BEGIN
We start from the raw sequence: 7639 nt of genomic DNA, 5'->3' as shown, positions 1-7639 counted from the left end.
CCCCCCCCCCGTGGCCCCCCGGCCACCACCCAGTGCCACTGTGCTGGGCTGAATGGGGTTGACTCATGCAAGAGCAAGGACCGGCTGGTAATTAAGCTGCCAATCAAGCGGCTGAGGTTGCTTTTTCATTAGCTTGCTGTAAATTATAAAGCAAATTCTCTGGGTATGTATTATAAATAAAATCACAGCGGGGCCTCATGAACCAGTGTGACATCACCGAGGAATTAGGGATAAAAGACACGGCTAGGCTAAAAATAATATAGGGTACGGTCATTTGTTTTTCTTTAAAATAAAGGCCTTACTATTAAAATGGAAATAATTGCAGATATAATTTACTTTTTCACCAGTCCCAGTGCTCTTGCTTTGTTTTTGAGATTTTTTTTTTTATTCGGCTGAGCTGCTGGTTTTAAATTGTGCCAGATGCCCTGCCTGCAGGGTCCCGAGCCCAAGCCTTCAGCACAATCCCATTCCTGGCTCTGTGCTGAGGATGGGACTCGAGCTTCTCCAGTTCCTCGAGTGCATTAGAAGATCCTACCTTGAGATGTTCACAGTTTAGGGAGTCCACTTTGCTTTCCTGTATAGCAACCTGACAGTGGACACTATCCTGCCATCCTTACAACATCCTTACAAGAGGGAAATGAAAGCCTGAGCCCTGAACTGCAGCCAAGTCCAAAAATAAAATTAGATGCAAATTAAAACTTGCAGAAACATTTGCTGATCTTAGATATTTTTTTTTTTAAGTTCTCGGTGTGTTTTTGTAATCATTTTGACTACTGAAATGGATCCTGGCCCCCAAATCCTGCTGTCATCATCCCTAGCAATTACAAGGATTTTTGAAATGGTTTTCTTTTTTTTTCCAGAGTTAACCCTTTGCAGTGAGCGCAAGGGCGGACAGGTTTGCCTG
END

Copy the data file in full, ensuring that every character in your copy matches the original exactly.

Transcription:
We start from the raw sequence: 7639 nt of genomic DNA, 5'->3' as shown, positions 1-7639 counted from the left end.
CCCCCCCCCCGTGGCCCCCCGGCCACCACCCAGTGCCACTGTGCTGGGCTGAATGGGGTTGACTCATGCAAGAGCAAGGACCGGCTGGTAATTAAGCTGCCAATCAAGCGGCTGAGGTTGCTTTTTCATTAGCTTGCTGTAAATTATAAAGCAAATTCTCTGGGTATGTATTATAAATAAAATCACAGCGGGGCCTCATGAACCAGTGTGACATCACCGAGGAATTAGGGATAAAAGACACGGCTAGGCTAAAAATAATATAGGGTACGGTCATTTGTTTTTCTTTAAAATAAAGGCCTTACTATTAAAATGGAAATAATTGCAGATATAATTTACTTTTTCACCAGTCCCAGTGCTCTTGCTTTGTTTTTGAGATTTTTTTTTTTATTCGGCTGAGCTGCTGGTTTTAAATTGTGCCAGATGCCCTGCCTGCAGGGTCCCGAGCCCAAGCCTTCAGCACAATCCCATTCCTGGCTCTGTGCTGAGGATGGGACTCGAGCTTCTCCAGTTCCTCGAGTGCATTAGAAGATCCTACCTTGAGATGTTCACAGTTTAGGGAGTCCACTTTGCTTTCCTGTATAGCAACCTGACAGTGGACACTATCCTGCCATCCTTACAACATCCTTACAAGAGGGAAATGAAAGCCTGAGCCCTGAACTGCAGCCAAGTCCAAAAATAAAATTAGATGCAAATTAAAACTTGCAGAAACATTTGCTGATCTTAGATATTTTTTTTTTTAAGTTCTCGGTGTGTTTTTGTAATCATTTTGACTACTGAAATGGATCCTGGCCCCCAAATCCTGCTGTCATCATCCCTAGCAATTACAAGGATTTTTGAAATGGTTTTCTTTTTTTTTCCAGAGTTAACCCTTTGCAGTGAGCGCAAGGGCGGACAGGTTTGCCTG